It’s a typical scenario: we’re driving and the fuel light comes on. We want to find a service station ASAP but we don’t want to just go to the first one – we want to find the cheapest. And sometimes, we’ll be presented with a big sign that says ‘Discount unleaded 4c off’ with the discounted price. Thinking this is a great deal, we’ll go in, only to find out we have to spend a certain amount in store to get the price, or have vouchers or coupons on us. Sometimes the type of fuel we want to use is different to the discount type.
If you’re sick of being misled or confused by these signs, you’re not alone. In fact, RACQ wants to stop the deceit at petrol stations and has today asked the state government to force petrol companies to show the full price of petrol on the big display boards outside petrol stations and stop displaying discount prices.
RACQ’s external manager public policy Michael Roth told Fairfax that motorists are stopping at servos and subsequently find they cannot buy at the discounted price.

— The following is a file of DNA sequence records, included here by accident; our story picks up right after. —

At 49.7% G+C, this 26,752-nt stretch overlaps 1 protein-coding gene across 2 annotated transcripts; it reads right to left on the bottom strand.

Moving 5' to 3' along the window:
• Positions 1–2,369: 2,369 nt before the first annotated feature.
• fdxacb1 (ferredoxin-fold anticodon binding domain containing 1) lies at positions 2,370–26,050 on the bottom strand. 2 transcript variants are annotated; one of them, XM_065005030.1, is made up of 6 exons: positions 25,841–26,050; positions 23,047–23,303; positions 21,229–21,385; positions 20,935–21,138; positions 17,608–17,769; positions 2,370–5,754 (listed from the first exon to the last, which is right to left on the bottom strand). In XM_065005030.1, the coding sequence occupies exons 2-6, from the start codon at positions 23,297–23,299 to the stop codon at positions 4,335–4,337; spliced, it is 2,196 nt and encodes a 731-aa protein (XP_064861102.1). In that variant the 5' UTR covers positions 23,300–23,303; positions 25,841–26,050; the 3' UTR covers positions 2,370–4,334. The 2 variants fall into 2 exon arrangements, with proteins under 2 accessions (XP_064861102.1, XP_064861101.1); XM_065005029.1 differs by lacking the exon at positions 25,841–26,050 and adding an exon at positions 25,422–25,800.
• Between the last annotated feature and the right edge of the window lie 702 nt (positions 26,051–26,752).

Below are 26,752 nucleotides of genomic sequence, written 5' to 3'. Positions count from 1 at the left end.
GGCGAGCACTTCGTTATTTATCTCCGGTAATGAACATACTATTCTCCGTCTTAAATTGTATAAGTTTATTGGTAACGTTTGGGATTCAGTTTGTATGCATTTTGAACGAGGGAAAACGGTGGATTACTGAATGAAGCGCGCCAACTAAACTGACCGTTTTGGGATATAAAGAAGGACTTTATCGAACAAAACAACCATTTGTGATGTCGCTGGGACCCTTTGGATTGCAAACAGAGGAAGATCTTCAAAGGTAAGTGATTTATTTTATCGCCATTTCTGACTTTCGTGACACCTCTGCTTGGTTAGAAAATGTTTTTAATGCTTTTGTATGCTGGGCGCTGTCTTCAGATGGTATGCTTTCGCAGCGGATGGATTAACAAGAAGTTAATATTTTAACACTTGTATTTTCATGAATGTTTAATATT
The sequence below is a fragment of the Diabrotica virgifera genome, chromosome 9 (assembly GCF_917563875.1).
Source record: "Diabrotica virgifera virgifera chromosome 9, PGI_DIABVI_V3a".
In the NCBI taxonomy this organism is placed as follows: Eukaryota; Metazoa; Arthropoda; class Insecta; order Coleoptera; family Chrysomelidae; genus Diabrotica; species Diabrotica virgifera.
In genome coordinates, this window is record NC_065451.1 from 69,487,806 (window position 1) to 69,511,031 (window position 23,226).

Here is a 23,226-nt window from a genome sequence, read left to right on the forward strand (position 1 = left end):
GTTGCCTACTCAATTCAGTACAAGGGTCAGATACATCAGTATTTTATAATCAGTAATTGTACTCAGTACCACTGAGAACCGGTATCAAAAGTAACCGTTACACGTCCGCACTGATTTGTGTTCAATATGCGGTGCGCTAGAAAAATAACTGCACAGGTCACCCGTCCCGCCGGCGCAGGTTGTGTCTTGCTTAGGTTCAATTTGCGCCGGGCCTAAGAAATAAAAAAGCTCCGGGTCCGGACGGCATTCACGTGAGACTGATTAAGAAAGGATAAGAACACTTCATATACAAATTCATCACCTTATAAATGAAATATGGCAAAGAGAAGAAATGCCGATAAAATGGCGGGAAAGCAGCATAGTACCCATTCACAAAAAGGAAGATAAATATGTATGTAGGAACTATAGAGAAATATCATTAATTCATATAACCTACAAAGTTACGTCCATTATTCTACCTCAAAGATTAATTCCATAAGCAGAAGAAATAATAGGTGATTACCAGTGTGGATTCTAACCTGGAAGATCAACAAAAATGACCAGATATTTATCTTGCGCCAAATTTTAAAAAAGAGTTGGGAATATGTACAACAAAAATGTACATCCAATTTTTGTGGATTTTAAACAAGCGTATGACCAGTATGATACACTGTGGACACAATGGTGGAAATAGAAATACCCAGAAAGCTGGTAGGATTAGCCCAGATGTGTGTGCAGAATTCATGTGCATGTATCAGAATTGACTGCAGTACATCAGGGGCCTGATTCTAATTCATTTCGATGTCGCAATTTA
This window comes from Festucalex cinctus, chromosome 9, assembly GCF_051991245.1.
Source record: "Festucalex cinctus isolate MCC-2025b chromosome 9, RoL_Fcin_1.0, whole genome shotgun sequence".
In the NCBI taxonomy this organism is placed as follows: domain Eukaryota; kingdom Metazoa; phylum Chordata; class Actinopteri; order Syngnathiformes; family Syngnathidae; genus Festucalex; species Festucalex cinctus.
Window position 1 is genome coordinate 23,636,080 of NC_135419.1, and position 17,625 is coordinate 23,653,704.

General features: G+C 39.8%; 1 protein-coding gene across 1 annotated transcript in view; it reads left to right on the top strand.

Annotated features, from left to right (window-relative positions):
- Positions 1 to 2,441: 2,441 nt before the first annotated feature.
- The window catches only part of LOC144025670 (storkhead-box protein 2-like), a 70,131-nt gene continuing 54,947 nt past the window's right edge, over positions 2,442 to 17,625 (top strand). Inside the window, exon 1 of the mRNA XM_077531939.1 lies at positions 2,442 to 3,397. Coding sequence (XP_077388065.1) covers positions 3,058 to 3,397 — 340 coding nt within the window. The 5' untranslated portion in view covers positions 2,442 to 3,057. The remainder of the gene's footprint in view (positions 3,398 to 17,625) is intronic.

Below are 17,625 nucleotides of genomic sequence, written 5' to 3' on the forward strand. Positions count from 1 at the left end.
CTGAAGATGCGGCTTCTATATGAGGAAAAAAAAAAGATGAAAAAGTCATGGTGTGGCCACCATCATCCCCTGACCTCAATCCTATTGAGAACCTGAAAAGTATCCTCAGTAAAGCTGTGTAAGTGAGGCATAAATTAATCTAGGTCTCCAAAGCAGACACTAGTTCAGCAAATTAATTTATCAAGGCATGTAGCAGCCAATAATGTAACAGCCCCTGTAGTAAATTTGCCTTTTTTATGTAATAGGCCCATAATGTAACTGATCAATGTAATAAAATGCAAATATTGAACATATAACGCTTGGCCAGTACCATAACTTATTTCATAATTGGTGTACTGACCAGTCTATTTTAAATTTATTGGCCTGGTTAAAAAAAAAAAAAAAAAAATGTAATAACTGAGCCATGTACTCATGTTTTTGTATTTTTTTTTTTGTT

For years consumer affairs groups have tried to develop solutions for this issue and with nowhere to go, NSW, SA and WA now all have their own fuel price board standards.
“Queensland does not have any, so we are asking the state government to implement our own regulations,” he said.
Mr Roth said the petrol-price situation in 2015 was a result of the petrol price shopper docket schemes advertised by Woolworths and Coles.
“But we still want the discount prices gone. We figure that if people have a shopper docket or access to a particular discount they will know that,” Mr Roth said.
“So the price on the price board should be the full price,” he said.
“Anyone should be able to pull in and purchase the fuel at that price”.
“We are still finding that Coles and Woolies – and even some of the independents – are offering discounted fuels and you have to buy a Mars bar and a can of Coke to get fuel at that price,” he said.
“So it happens to a lot of motorists where they see the sign saying $1.29 per litre, they pull in and they end up having to pay $1.36 per litre for fuel, because that $1.29 cents per litre was a discounted price for E10 (ethanol blend).
The RACQ wants four full prices: two petrol grades – regular and premium, or E10 and premium; full diesel price; full LPG price.
“The national process has been ongoing for a number of years and it hasn’t amounted to anything,” Mr Roth said.
“We think that is not good enough anymore and we have raised statewide standards again”.
We want to know your thoughts today: Have you have fuel price shock at the bowser? What should petrol stations do? Or is it easy enough to figure out the price?